DINO’S GOT SOME GREAT STORIES TO TELL AND A WAY WITH WORDS
At close to 600 pages, this memoir is a big as college history textbook. Despite its daunting size. I like the look of it. The cover resembles an old hand-painted postcard. I didn’t hold out a lot of hope for getting through it.
Despite these initial reservations. I fell in love with this book. In fact it began to feel like a personal gift.
I annoyed colleagues at work blathering on about my discovery. I effused so much about it that I worried people would start asking to borrow it.
Dino Thompson can spin a tale. And he does so in a fresh voice with a charming combination of self-confidence and self-deprecating humor.
Dino goes from diapers to peg-leg pants to army fatigues, from jitterbug to rock and roll. He makes out with girlfriends. Plays high school football and gambles. Oh how he gambles. And he’s good enough at it that he finances his Emory University education.
There are stories about Hurricane Hazel, pool hustlers, knife fights, con men, fights in Krispy Kreme parking lots, run-ins with the Klan, a shark fishing story that goes terribly wrong.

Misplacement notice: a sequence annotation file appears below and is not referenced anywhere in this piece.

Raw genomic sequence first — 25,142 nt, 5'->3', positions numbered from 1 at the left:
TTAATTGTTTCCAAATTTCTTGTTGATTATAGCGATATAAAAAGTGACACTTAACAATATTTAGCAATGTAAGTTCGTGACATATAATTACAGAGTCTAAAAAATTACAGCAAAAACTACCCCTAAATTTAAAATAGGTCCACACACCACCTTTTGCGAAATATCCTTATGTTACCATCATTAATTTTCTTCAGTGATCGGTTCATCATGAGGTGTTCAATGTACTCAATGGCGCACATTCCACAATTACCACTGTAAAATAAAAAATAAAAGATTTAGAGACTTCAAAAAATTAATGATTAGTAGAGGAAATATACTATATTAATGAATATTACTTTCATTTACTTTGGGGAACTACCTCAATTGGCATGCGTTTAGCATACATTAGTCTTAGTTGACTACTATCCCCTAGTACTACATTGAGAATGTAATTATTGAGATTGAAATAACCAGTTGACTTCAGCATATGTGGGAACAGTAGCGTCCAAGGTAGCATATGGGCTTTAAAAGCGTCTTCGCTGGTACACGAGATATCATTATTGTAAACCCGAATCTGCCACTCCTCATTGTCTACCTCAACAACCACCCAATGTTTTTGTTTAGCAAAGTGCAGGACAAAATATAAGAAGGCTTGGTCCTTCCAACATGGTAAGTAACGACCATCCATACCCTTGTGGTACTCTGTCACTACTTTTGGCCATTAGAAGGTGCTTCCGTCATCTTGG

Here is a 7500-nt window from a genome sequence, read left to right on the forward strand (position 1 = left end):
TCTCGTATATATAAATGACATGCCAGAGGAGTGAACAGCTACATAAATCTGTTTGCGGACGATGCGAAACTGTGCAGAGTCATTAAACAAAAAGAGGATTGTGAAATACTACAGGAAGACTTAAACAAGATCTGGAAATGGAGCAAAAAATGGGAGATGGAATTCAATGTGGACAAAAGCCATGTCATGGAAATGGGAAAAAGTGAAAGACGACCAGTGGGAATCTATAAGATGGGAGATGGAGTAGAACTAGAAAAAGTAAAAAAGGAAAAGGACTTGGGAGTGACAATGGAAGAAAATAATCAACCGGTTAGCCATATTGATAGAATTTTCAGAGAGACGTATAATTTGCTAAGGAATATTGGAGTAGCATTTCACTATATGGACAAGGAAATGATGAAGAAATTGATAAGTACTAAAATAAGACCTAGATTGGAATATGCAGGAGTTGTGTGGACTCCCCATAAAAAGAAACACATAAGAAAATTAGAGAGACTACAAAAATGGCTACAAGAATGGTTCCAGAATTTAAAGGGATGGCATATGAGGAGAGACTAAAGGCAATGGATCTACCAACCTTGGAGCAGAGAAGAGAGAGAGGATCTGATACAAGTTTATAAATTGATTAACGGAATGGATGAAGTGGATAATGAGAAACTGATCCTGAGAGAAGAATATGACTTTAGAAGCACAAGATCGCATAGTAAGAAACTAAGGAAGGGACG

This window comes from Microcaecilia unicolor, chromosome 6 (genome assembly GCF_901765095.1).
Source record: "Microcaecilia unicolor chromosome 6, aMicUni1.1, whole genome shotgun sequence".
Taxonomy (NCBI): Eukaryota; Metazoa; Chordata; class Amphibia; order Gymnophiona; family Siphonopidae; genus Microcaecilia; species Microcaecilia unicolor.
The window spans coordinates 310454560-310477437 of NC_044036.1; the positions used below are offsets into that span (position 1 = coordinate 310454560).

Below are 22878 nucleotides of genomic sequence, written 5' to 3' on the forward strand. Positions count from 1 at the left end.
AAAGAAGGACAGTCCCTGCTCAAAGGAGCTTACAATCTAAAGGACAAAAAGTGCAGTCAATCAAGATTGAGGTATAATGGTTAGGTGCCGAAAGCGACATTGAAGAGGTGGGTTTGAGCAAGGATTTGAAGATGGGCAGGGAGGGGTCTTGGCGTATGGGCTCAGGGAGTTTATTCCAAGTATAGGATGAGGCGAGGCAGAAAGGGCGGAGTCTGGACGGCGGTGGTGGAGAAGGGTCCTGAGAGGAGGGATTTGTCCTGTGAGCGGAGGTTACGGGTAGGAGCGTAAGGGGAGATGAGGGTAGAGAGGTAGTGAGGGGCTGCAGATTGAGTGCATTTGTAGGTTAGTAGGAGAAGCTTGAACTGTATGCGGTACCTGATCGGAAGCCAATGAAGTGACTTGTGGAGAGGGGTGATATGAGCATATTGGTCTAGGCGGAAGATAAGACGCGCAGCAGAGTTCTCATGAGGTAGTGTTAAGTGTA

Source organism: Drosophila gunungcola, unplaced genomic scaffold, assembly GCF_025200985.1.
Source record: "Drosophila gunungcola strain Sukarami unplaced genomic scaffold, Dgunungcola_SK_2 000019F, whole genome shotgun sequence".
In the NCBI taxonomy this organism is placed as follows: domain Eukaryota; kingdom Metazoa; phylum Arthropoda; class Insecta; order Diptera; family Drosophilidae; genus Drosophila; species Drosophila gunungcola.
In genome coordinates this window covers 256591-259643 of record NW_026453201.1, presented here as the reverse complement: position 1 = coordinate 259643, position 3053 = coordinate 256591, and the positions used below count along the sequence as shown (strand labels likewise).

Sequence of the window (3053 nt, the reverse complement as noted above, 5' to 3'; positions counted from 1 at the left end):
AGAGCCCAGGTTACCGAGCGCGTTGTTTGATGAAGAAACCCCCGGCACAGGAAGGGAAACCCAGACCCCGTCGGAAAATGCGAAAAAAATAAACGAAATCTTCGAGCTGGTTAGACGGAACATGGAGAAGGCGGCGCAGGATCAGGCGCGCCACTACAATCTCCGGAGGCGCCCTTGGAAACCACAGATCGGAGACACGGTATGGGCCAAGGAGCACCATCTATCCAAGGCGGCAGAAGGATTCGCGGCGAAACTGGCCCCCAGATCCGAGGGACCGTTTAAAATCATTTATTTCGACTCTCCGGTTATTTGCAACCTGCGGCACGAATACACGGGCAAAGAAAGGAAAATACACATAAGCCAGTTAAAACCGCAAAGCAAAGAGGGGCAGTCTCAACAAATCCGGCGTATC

One of my favorite stories was about how Thompson taught himself to play tennis as a teenager. Because he didn’t know anyone in Myrtle Beach to play with, he signed up for the southern Junior Invitational tournament so he could play a match. This was one of the most prestigious tournaments in the country, mind you. Without ever having played a point with a real opponent, Thompson takes the court with the top-ranked 16-year-old in the world. What’s the Greek word for chutzpa?
Thompson had had enough adventures in one lifetime for three ordinary people, many of these exploits connected in one way or another to gambling. Some are hilarious, some are scary, like the time he gets trapped in a Charlotte joint with the pool hall equivalents of “Deliverance.” One of the stories about Thompson hustled by the master of all hustlers will knock your socks off.
The book celebrates the colorful array of characters in Thompson’s life, from Yahgene, the owner of the pool hall, to Mr. Bocephus, teller of tall tales, to Miss Magnolia, a lady shady of reputation who helps teach Dino about being a man (it’s not what you’re thinking).
It took me a better part of a month to read Thompson’s memoir. And on the 590th page, I was sorry to see it end.
Thompson still lives in Myrtle Beach. In fact, you might have seen him at one of his two popular restaurants: Cagney’s Old Place and Flamingo Grill. Thompson tells me he’s working on a screenplay. He calls it a combination of “Dirty dancing,” Cinema Paridiso, and My Big Fat Greek Wedding.”
I can’t wait.